*This is a royal “we;” not every marketer did this, but clearly enough did that “we” all lost our meta keyword privileges. Long live the hyperbole!
Here’s what you can do instead
Let’s cut the crap–the goal isn’t to simply show up in a search result in an area your dealership isn’t located in, the goal you’re actually trying to accomplish is to draw more customers in that will buy a vehicle from you. So let’s talk about a couple options that could accomplish your real goal, and not just one of your strategies to accomplish that goal.
Step 1: Build great on-site content
Fun fact: Google will serve your dealership’s content in a local search result for the area you want to target, but only if it’s more helpful to customers than any other content from a dealership that’s closer in physical proximity. It’s a crazy concept, I know, but we’re trying to help the customer find what they’re looking for. If your competitor doesn’t do it and you do, Google will want to give the customer what they were looking for. So the goal here is not just to do right by the customer, but to make sure you are aware of what questions your competitors are answering –and showing up for in search (presuming that there’s search volume in the first place, but that’s a different topic for a different day)– and do a better job of it than they are. If you need help with Step 1, I know a guy who can help.
Step 2: Help users understand why your dealership is worth travelling for
It’s no secret that customers will go somewhere other than the closest business if they believe that they will be happier with their experience than they would at the closer business. So what will they get if they come to your dealership? What is your dealership’s unique selling proposition? How hard is it to get from where they are to where you are? Will you come to them if it’s too difficult? If we spell these things out in a way that’s easily understood and helpful to a potential customer (and with the correct prepositions, so that we aren’t trying to mislead anyone), Google will also be able to see your content is useful, and they’ll want to deliver it in a search result.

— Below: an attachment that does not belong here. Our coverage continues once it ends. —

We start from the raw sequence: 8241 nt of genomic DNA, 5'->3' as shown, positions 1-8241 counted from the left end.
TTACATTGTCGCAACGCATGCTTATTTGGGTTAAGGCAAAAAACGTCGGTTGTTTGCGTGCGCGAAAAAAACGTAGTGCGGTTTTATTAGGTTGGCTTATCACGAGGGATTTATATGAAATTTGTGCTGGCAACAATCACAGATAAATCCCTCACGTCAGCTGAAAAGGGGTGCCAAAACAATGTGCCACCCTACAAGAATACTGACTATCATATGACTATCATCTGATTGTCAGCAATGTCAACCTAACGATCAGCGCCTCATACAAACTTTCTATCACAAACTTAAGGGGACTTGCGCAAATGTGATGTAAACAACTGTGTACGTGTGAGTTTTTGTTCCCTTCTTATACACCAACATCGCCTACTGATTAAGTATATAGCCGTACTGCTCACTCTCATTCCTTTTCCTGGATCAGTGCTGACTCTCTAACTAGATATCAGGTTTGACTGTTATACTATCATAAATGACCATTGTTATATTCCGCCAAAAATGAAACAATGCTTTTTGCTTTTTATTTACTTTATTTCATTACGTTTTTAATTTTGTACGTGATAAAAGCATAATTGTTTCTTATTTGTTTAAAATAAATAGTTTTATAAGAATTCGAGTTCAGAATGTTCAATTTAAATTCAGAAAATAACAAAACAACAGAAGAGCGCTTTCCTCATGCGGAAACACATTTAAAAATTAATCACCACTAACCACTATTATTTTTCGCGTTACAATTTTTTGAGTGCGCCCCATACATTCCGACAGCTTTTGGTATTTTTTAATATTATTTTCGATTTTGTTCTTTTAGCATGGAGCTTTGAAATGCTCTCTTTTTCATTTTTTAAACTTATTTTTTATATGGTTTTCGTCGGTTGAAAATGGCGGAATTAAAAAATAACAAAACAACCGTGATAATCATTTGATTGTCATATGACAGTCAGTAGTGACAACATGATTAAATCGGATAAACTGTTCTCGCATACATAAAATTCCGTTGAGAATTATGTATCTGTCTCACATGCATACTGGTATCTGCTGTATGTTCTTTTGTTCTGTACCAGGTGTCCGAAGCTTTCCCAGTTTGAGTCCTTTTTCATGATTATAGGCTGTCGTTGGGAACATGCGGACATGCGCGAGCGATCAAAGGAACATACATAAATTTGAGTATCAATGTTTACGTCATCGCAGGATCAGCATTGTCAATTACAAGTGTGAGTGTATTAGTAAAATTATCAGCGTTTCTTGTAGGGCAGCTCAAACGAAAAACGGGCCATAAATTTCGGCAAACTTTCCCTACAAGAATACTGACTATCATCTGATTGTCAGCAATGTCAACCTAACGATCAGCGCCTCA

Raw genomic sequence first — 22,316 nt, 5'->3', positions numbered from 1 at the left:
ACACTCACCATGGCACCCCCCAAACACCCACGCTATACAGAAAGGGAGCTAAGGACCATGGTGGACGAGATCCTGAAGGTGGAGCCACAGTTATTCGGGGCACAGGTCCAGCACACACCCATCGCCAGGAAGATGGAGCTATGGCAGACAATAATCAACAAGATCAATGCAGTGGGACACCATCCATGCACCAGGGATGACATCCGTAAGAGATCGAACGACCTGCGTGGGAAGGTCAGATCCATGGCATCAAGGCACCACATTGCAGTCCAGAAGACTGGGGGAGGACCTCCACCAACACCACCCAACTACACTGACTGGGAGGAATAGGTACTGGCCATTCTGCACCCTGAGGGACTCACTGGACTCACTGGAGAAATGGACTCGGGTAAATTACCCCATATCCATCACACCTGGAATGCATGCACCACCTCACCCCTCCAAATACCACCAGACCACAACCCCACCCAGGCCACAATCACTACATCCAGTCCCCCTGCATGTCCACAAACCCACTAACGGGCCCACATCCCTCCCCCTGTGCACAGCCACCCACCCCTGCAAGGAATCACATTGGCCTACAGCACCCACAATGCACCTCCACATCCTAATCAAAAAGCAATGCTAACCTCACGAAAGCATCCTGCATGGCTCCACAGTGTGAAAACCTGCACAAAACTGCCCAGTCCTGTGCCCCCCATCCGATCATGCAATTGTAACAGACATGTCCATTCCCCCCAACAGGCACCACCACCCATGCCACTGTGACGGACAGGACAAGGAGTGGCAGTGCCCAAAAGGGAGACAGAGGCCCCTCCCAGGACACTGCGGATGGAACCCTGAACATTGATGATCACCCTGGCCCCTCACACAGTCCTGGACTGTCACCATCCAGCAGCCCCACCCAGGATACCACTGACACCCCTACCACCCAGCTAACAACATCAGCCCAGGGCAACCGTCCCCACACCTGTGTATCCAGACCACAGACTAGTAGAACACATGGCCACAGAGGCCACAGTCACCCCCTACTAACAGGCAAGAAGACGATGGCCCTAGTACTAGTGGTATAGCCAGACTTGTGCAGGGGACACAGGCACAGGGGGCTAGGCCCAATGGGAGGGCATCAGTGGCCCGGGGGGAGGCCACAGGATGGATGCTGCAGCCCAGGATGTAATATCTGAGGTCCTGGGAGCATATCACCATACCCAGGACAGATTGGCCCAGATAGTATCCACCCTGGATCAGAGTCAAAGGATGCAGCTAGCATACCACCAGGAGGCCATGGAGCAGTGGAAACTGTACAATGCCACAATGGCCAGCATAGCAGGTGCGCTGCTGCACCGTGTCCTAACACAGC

Step 3: Seek out relevant reviews or recommendations, links, and citations in those local areas
If you truly “serve” that community, someone must be able to vouch for that, right? If you support a local organization, sports team, charity, etc., in that community, ask them for a proper citation that lists your dealership’s name, address, and phone number, and a link back to your dealership’s website (bonus points if you get them to link back to a page on your website that talks about that relationship). If you have customers who came from a community other than your own, who can attest that it’s worth the trip, that you treated them well, or that you came to them, ask them for a review that details their experience and mentions where they’re from (if you did that over-and-above kind of job, they’ll usually say yes). If you took the time to do steps 1 and 2, make sure you seal the deal with some social proof.
If you’re looking for other suggestions or assistance in showing up in local search for an area that is different than your dealership’s physical address, don’t hesitate to reach out to your OMM (that’s your Online Marketing Manager), or to firstname.lastname@example.org.